An is certain that if the Vietnamese government develops learning materials and resources for the younger diaspora, “it will definitely strengthen their connection to [the] homeland”.
Many Viet Kieus have reconnected with Vietnam through family connections or work, like Dinh who visited Vietnam in 2018 for a climate change project that allowed her to practise Vietnamese.
Ha Trang, another member of the Vietnamese diaspora in Australia, supports the policy’s idea in sharing “the beauty of the Vietnamese language” with the world. The 24-year-old works as a part-time translator for a website promoting Vietnamese folklore.
“Not only does it encourage language diversity and culture exchange, it also shows … a healing [of the relationship] with Vietnamese overseas when it comes to geographical or historical disruptions,” she said, referring to more than a million Vietnamese refugees in the aftermath of the Vietnam war.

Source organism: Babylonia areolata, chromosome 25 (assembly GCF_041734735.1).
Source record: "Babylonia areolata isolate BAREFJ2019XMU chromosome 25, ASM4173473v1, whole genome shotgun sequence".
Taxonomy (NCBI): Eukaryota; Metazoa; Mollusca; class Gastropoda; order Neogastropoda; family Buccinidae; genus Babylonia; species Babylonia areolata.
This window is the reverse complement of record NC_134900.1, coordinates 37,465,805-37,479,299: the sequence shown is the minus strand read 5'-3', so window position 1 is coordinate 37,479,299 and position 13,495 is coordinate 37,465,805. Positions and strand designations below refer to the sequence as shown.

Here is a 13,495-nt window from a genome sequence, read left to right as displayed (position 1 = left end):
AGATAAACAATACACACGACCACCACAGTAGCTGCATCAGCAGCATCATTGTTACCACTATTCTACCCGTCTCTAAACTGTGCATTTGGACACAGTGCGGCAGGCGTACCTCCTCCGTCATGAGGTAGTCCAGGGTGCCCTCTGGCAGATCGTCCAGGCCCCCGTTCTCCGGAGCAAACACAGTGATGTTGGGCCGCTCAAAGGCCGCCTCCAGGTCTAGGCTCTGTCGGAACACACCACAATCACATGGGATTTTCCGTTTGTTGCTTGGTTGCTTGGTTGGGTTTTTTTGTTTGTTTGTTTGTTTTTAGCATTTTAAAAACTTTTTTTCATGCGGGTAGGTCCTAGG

An economic tool
Meanwhile, just as many members of the Vietnamese diaspora in Western countries have struggled to master the language, those in Asia also share similar difficulties, many with fewer resources.
In Cambodia, teacher Nguyen Minh Luan has provided free Vietnamese and maths classes to stateless Vietnamese kids in Sihanoukville’s Chong Kneas village for 14 years.
Luan, hailing from Tay Ninh Province, said the children belonged to generations of Vietnamese living on boats on the Tonle Sap lake, part of the Mekong River system that connects six Southeast Asian countries including Vietnam and Cambodia.
Luan’s students are aged six to 14, but only have a highest education of fifth grade. Most families who sent their children to the philanthropic school, which was founded by his uncle, are “without nationality”, Luan said.
Around 90 per cent of Cambodia’s ethnic Vietnamese population lack formal identification, according to the Phnom Penh-based Minority Rights Organisation.
Since many of them are not entitled to Vietnamese citizenship, having lived in Cambodia for generations, they become stateless. This raised “significant barriers” to accessing formal employment, education, healthcare, housing and even moving about freely, the organisation said.
This issue makes the role of volunteer teachers like Luan even more critical, as his school instils Vietnamese language skills that come in handy when the children seek employment in Vietnam.
“The kids love learning Vietnamese because they hope to work at companies or factories in Vietnam that employ Vietnamese-speaking workers.”
“Vietnamese to them is very important,” Luan said.